Jacques Stephen Alexis is one of Haiti’s best known authors and political activist. He was born in 1922, the son of an established writer and diplomat, Stephen Alexis. His father’s career as a diplomat and historian led to many discussions in the family home regarding the government and civil liberties, giving Jacques a strong foundation for his own political leanings. His father was perhaps best known for his writings entitled Nègre masque (Masked Negro).



Jacques Stephen Alexis was a descendant of Jean-Jacques Dessalines, a military leader who rose above slavery in 1791, overcoming the existing rulers and giving the name of Haiti to the French West Indian Colony of Saint-Dominique. Although Dessalines was considered to be a harsh ruler, he is an important part of Haitian history.


During his father’s stay in Europe as a diplomat, Alexis attended the Collège Stanislas in Paris. Once they returned to Haiti, he attended and graduated from Collège Saint-Louis de Gonzague. Although Alexis studied medicine in school, he followed his love of writing before entering a career of political dissonance.


At the age of 18, Alexis wrote a well-received essay about Hamilton Garoute, a notable poet. The essay earned him early recognition as a gifted writer.

Shortly thereafter, Alexis completed several novels, all of which focused on the life of Haitian peasants living in the city. His writings offered lifelike portrayals of the people of Haiti, providing enjoyable stories that captured the interest of many people.

Marxist Influence

His Haitian upbringing had a strong influence on his writings as did the Marxist views of Jacques Roumain, a prominent Haitian writer and political activist. Roumain fought for Haitian nationalism and was exiled for a time because of it. Alexis met Roumain during the 1940s. At that time, he also met several other Communist writers and journalists. Shortly thereafter, he created an opposition literary group as well as a journal (La Ruche).

Jacques Stephen Alexis

5 Glorious: Jacques-Stephen Alexis, George Beaufils, Gerald Bloncourt, Theodore Baker and Gerard Chenet (left to right). Photo taken January 11, 1946.


In 1955, Alexis wrote a novel entitled Compére Général Soleil, which was published in Paris by Gallimard, a leading French publicist. In English, the title translates to General Sun, My Brother, and it is one of his most famous works because it depicts Haitian life during the 1930s. The novel offers intricate descriptions of what it was like to live under the American Occupation as well as during the massacres that took place in the Dominican Republic. This is the novel that drew international attention to Alexis.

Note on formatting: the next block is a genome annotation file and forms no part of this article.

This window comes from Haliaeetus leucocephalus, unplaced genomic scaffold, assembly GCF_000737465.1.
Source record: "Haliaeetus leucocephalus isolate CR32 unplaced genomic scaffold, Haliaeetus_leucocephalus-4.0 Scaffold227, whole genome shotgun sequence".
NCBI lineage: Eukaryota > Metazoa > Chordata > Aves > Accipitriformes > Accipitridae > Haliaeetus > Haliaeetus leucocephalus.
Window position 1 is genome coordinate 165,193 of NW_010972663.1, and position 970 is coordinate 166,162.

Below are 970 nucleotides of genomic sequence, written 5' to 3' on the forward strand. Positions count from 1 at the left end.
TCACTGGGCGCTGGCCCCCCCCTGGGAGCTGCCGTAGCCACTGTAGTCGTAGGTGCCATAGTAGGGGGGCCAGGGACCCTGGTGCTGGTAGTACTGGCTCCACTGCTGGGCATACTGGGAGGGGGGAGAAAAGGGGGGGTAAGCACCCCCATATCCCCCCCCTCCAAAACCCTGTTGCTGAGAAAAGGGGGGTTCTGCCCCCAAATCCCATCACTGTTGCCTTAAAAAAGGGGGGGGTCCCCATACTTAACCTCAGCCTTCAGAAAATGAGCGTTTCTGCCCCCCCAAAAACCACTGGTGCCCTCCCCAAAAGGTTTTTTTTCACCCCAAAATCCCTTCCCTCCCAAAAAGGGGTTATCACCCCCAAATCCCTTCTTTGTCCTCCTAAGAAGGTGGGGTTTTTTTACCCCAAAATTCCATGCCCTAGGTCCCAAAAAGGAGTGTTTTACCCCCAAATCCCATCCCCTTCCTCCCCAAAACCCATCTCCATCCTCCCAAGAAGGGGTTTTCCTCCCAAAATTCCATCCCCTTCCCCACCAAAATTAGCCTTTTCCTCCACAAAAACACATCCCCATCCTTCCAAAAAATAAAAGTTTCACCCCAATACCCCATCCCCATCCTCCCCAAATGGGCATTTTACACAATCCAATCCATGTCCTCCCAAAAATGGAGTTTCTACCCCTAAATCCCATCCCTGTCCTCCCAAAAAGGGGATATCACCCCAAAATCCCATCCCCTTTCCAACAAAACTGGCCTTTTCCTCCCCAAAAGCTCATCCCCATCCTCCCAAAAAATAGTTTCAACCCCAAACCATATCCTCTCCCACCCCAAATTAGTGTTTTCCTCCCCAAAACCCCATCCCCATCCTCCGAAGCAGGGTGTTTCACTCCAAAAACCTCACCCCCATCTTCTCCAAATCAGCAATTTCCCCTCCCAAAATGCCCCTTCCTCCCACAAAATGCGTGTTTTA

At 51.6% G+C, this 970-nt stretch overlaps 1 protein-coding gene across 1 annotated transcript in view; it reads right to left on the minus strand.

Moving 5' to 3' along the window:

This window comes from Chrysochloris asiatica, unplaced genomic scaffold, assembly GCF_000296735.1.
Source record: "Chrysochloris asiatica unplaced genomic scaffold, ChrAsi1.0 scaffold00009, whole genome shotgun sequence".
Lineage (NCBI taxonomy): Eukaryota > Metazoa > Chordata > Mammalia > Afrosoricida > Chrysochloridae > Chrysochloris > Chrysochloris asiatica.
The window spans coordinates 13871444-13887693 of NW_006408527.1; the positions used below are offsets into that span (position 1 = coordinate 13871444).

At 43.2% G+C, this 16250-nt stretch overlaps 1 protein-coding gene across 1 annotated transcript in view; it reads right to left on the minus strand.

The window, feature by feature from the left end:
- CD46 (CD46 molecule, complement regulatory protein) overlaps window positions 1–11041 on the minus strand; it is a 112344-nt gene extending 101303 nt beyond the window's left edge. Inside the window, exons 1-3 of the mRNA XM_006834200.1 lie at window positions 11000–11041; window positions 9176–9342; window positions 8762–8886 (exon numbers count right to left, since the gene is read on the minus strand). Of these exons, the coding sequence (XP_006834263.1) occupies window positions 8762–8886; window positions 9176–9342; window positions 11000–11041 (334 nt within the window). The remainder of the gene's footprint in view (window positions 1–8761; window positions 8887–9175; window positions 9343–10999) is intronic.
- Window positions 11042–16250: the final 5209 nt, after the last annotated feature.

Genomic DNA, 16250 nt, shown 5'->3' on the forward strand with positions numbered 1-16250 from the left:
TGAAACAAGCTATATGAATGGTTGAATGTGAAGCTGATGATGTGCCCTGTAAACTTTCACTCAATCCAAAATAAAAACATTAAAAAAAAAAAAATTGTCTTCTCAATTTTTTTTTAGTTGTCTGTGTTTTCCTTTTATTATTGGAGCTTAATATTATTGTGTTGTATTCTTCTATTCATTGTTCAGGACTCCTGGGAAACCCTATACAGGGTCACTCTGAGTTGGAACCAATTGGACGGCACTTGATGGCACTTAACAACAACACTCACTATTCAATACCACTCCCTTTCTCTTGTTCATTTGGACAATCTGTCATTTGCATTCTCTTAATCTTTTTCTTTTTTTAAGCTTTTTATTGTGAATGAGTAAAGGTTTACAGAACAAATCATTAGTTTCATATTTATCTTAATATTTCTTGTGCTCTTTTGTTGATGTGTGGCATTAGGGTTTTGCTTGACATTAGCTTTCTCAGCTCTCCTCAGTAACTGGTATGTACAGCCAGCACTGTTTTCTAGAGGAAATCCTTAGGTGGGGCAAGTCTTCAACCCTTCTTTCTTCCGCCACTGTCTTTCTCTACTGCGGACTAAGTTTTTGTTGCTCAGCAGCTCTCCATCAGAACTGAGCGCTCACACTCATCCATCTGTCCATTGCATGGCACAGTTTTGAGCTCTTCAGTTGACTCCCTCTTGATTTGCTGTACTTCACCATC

In 1957, he completed his novel Les Arbres Musiciens, and in 1959, he wrote L’Espace d’un Cillement. His novels were huge successes, partly because he had a real talent for blending human nature and poetic writing into realistic storylines. In his novels, the protagonists experience life through all five senses, enabling them to fully access emotional climaxes that take the reader on the journey throughout the novel. Alexis makes his characters come to life in a realistic fashion, drawing upon the knowledge he gained throughout life from the individuals who influenced his perception of the world.

Politics and Exile

His political leanings were strong and took him on a deadly course that began with the creation of a left-oriented political group known as the People’s Consensus Party (Parti pour l’Entente Nationale-PEP) in 1959. Alexis chose to challenge the current administration publicly due to his distaste for it. He spoke out against the tyranny and oppression practiced by the existing regime, which placed a target on his back. Shortly thereafter, he was exiled by the administration of the Haitian dictator, Francois Duvalier.


During his exile, Alexis attended a meeting of representatives from 81 communist parties located across the globe. The meeting took place in Moscow in August of 1960. At that time, he chose to represent Haitian communists, signing his own name to a document known as The Declaration of the 81. During that year, he wrote his collection of short stories, Romanceros aux Etoiles.


Mao Zedong, China’s Communist leader in 1961, invited Alexis to meet with him. The meeting was part of an effort to strengthen the Communist Party and its ties throughout the world.

Return to Haiti

Two years after he was exiled, Alexis returned to his country with a small group of his supporters on April 22, 1961, his 39th birthday. They landed in Mole St-Nicolas. Despite the fact that they did so in secret, their presence was quickly discovered by soldiers who were accompanied by Duvalier’s Tonton Macoutes (personal police force). The entire group was captured by Duvalier’s underlings and tortured until they were finally killed in 1961 by Duvalier’s men in the public area where the soldiers took the people who they intended to put to death. Unfortunately, his final resting place is unknown.

Hilarius Hilarion

In his novel, General Compere Soleil, Hilarius Hilarion, the main character, made a comment that one must close an eye when arriving in a one-eyed people country. The intended meaning of this statement had nothing to do with having an eye punctured. However, it seems to foretell an incident in which the soldiers punctured one of his eyes during an episode of torture when he returned to Haiti in 1961. Although Alexis could not have known this when he wrote his novel, it does seem to be an ironic twist of fate.

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